Are our retirement accounts about to get crushed by a Chinese real estate company you’ve probably never heard of?
That was the question Monday after US stocks tumbled, extending a two-week slide that has started to concern even some of the raging bulls out there. The Cboe Volatility index, which you could think of Wall Street’s anxiety meter, jumped 24 percent and now stands at its highest level since March.
“Fear has been building in the market for a while,” Lindsey Bell, chief investment strategist for Ally Invest, said in a market commentary.
The broad-based Standard & Poor’s 500 index had its worst day since May, losing 1.7 percent after being down nearly 3 percent late in the session. The 30-stock Dow Jones industrial average shed 1.8 percent and the tech-dependent Nasdaq declined 2.2 percent.
Since reaching a record high on Sept. 2, the S&P 500 has fallen 4 percent but remains up 16 percent for the year.
The immediate cause of Monday’s downdraft was China Evergrande Group, a property developer that is drowning in almost $90 billion of debt. US investors are increasingly concerned that the Chinese government will let the company fail, inadvertently triggering a financial crisis that chokes off the country’s economic engine and slows growth here and around the globe.
But Evergrande — and its eerie echoes of the Lehman Brothers collapse in 2008 — are just the latest worry for Wall Street.
Investors are bracing for Wednesday’s conclusion of the Federal Reserve’s two-day policy meeting, when officials may offer more direction on when they will begin cutting off the supply of cheap money to keep inflation in check. The pandemic is cooling consumer spending and the job market in some parts of the country, including Massachusetts. And the specter of higher corporate and capital gains taxes under President Biden has spooked some investors.
“People have a real visceral reaction when you talk about raising taxes,” said Jill Fopiano, chief executive of O’Brien Wealth Partners in Boston.
And, don’t forget, Fopiano said, Congress is running out of time to lift the federal debt ceiling to prevent what would be a disastrous default.
Market pros note that the S&P 500 hasn’t seen a decline of 5 percent or more this year. On average, there have been two or three such pullbacks each year since 1950.
In other words, a loss of 5 to 10 percent in the near term would not be out of the ordinary after the S&P 500′s 35 percent gain since November.
Bad news out of China, the second-largest economy in the world, could easily power such a retreat. A messy Evergrande default could cause big losses for Chinese and multinational banks. That could, in turn, inhibit lending to other companies, potentially hindering their expansion plans.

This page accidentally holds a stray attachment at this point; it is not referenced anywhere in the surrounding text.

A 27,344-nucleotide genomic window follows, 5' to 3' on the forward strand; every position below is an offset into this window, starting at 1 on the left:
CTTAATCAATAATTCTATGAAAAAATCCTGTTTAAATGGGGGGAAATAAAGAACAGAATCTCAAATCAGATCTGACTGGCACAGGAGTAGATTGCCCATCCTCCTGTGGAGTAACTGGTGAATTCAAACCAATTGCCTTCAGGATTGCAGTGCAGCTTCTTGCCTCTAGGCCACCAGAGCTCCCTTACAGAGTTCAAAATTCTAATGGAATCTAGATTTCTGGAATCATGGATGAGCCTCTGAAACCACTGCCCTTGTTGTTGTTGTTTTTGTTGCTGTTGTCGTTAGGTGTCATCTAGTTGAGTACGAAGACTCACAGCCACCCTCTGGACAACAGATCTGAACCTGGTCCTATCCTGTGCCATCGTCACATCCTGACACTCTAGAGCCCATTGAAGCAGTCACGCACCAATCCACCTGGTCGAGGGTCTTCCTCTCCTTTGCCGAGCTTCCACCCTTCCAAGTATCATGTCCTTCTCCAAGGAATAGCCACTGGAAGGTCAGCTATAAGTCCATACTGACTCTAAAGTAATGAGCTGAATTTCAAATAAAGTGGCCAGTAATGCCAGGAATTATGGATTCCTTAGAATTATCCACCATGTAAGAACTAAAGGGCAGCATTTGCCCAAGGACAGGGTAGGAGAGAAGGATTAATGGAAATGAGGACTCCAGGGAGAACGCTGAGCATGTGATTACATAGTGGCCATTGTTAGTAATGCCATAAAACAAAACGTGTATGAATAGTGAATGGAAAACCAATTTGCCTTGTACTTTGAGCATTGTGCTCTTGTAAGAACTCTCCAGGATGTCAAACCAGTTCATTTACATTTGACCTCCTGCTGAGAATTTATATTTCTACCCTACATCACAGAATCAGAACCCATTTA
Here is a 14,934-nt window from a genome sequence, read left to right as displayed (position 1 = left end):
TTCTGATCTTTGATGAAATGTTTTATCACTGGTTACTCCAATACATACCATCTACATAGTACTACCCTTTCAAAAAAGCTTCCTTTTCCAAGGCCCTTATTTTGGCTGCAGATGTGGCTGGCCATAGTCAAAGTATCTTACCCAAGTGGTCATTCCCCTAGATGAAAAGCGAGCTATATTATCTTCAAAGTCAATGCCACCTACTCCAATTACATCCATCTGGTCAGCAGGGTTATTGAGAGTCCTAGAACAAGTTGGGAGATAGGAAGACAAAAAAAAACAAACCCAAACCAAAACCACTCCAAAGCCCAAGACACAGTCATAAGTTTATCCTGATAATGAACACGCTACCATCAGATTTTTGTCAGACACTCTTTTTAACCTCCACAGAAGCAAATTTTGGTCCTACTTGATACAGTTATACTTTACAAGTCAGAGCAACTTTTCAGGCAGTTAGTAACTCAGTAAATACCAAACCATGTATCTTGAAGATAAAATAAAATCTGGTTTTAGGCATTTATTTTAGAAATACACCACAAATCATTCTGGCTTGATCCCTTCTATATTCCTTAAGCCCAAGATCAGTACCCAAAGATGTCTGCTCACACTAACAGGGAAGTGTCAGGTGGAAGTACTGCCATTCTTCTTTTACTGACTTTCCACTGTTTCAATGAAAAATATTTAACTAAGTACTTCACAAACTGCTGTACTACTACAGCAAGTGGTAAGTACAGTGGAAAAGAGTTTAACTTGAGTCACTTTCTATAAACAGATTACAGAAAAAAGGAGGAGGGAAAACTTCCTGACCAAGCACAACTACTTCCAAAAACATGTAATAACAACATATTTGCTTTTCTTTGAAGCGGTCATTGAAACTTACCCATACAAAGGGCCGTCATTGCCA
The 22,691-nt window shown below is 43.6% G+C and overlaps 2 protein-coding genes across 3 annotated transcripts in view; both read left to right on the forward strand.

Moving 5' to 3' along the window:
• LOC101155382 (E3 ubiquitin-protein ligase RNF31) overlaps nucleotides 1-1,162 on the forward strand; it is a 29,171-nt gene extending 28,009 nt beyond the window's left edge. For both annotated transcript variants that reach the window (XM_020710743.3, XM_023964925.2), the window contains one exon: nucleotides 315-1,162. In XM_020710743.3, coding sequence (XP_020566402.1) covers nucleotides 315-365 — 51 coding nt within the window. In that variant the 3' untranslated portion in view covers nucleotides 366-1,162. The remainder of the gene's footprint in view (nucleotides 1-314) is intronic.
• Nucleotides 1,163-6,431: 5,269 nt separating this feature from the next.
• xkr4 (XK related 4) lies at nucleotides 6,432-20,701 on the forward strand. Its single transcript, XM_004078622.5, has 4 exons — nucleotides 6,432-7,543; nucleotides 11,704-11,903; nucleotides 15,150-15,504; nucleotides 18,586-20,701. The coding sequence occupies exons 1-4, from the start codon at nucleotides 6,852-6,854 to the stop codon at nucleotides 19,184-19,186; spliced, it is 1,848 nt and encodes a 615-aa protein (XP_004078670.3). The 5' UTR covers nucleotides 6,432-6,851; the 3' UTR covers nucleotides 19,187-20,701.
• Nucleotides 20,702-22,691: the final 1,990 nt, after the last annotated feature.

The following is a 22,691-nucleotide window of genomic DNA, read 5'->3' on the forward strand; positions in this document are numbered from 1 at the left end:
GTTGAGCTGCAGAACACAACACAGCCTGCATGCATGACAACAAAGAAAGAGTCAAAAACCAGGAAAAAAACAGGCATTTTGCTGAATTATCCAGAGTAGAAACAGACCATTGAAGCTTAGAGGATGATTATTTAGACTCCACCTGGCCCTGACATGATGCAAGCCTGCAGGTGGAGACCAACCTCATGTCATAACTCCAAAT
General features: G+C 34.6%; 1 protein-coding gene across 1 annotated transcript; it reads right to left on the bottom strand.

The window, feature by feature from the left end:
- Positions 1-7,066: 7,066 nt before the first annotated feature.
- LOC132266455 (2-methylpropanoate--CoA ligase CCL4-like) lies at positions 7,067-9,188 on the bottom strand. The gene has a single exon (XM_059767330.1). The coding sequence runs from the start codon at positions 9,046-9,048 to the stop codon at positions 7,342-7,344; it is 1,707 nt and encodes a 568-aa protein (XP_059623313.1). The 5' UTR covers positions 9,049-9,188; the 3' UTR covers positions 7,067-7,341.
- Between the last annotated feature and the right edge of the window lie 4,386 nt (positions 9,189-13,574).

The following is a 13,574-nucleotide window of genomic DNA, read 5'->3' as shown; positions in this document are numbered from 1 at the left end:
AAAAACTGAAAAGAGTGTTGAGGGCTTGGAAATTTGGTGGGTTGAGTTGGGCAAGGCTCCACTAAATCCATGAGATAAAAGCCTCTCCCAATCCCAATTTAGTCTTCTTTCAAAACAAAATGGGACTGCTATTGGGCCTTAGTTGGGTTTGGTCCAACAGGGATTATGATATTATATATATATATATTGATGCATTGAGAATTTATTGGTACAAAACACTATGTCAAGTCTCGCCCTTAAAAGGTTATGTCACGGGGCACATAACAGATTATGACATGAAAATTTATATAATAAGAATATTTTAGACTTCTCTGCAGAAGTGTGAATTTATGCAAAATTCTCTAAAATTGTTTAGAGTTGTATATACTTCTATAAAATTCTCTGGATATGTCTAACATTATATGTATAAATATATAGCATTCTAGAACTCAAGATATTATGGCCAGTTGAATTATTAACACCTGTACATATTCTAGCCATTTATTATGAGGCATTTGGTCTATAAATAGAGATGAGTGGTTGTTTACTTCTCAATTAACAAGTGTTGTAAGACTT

Moreover, the Chinese government is intent on narrowing the wealth gap between the elite and the rest of the country. As part of that effort, Beijing has moved to curb the power and independence of its giant tech and financial companies, and it may want to send a signal with Evergrande that no company is too big to fail.
“A perfect storm is developing for China’s markets from a slowing economy, increasing government intervention into the private sector, and now concerns over the default of a real estate company, said Matthew Miskin, cochief investment strategist at John Hancock Investment Management in Boston. “China is an important engine to global growth and these developments suggest a lower global growth rate going into 2022.”
Still, Miskin said a pullback in US markets now would be a buying opportunity, a view shared by Shannon Saccocia, chief investment officer at Boston Private Wealth Management.
Saccocia says investors are very troubled by the lack of certainty surrounding China and the Fed, and by the nagging concern that stock prices are simply too high. While a 10 percent selloff this year is possible, she’s bullish on the market over the longer term because investors still have a lot of cash and bond yields are meager.
“There is really nothing else to do with your money,” Saccocia said.
Our retirement balances may shrink for a while. It could be unpleasant, but I don’t think we’re about to see “Lehman: the Sequel.”